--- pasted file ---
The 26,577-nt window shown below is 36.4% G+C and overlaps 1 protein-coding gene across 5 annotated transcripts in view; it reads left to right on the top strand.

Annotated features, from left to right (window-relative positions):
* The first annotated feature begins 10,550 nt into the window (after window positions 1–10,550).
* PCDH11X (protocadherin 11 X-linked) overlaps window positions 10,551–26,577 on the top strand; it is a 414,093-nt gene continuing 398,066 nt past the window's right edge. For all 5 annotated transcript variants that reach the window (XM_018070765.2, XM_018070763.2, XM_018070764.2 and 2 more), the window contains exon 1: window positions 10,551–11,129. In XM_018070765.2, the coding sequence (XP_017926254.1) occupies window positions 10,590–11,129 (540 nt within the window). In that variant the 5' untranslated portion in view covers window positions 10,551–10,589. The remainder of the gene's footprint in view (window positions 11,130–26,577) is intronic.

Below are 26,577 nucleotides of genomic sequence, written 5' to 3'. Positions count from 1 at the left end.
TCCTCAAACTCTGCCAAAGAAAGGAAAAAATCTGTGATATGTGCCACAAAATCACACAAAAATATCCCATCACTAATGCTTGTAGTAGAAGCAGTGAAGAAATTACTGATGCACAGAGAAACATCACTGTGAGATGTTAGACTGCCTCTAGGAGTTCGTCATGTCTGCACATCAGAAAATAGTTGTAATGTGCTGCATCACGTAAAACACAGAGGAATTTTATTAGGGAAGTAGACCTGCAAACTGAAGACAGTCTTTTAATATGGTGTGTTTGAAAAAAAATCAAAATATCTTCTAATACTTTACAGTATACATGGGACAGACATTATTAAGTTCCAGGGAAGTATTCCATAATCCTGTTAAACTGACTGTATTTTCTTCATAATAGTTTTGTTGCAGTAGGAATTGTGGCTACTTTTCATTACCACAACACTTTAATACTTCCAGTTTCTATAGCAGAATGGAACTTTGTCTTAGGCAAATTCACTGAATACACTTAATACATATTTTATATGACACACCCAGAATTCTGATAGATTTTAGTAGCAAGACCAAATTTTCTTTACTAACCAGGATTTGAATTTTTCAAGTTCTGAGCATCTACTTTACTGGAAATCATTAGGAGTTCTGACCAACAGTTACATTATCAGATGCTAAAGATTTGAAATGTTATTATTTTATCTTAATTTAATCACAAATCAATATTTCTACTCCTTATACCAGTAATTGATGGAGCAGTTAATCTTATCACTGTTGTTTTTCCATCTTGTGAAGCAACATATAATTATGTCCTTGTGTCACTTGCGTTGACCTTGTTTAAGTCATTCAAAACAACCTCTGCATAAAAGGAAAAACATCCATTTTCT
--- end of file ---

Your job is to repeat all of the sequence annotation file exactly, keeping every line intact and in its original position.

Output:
The 26,577-nt window shown below is 36.4% G+C and overlaps 1 protein-coding gene across 5 annotated transcripts in view; it reads left to right on the top strand.

Annotated features, from left to right (window-relative positions):
* The first annotated feature begins 10,550 nt into the window (after window positions 1–10,550).
* PCDH11X (protocadherin 11 X-linked) overlaps window positions 10,551–26,577 on the top strand; it is a 414,093-nt gene continuing 398,066 nt past the window's right edge. For all 5 annotated transcript variants that reach the window (XM_018070765.2, XM_018070763.2, XM_018070764.2 and 2 more), the window contains exon 1: window positions 10,551–11,129. In XM_018070765.2, the coding sequence (XP_017926254.1) occupies window positions 10,590–11,129 (540 nt within the window). In that variant the 5' untranslated portion in view covers window positions 10,551–10,589. The remainder of the gene's footprint in view (window positions 11,130–26,577) is intronic.

Below are 26,577 nucleotides of genomic sequence, written 5' to 3'. Positions count from 1 at the left end.
TCCTCAAACTCTGCCAAAGAAAGGAAAAAATCTGTGATATGTGCCACAAAATCACACAAAAATATCCCATCACTAATGCTTGTAGTAGAAGCAGTGAAGAAATTACTGATGCACAGAGAAACATCACTGTGAGATGTTAGACTGCCTCTAGGAGTTCGTCATGTCTGCACATCAGAAAATAGTTGTAATGTGCTGCATCACGTAAAACACAGAGGAATTTTATTAGGGAAGTAGACCTGCAAACTGAAGACAGTCTTTTAATATGGTGTGTTTGAAAAAAAATCAAAATATCTTCTAATACTTTACAGTATACATGGGACAGACATTATTAAGTTCCAGGGAAGTATTCCATAATCCTGTTAAACTGACTGTATTTTCTTCATAATAGTTTTGTTGCAGTAGGAATTGTGGCTACTTTTCATTACCACAACACTTTAATACTTCCAGTTTCTATAGCAGAATGGAACTTTGTCTTAGGCAAATTCACTGAATACACTTAATACATATTTTATATGACACACCCAGAATTCTGATAGATTTTAGTAGCAAGACCAAATTTTCTTTACTAACCAGGATTTGAATTTTTCAAGTTCTGAGCATCTACTTTACTGGAAATCATTAGGAGTTCTGACCAACAGTTACATTATCAGATGCTAAAGATTTGAAATGTTATTATTTTATCTTAATTTAATCACAAATCAATATTTCTACTCCTTATACCAGTAATTGATGGAGCAGTTAATCTTATCACTGTTGTTTTTCCATCTTGTGAAGCAACATATAATTATGTCCTTGTGTCACTTGCGTTGACCTTGTTTAAGTCATTCAAAACAACCTCTGCATAAAAGGAAAAACATCCATTTTCT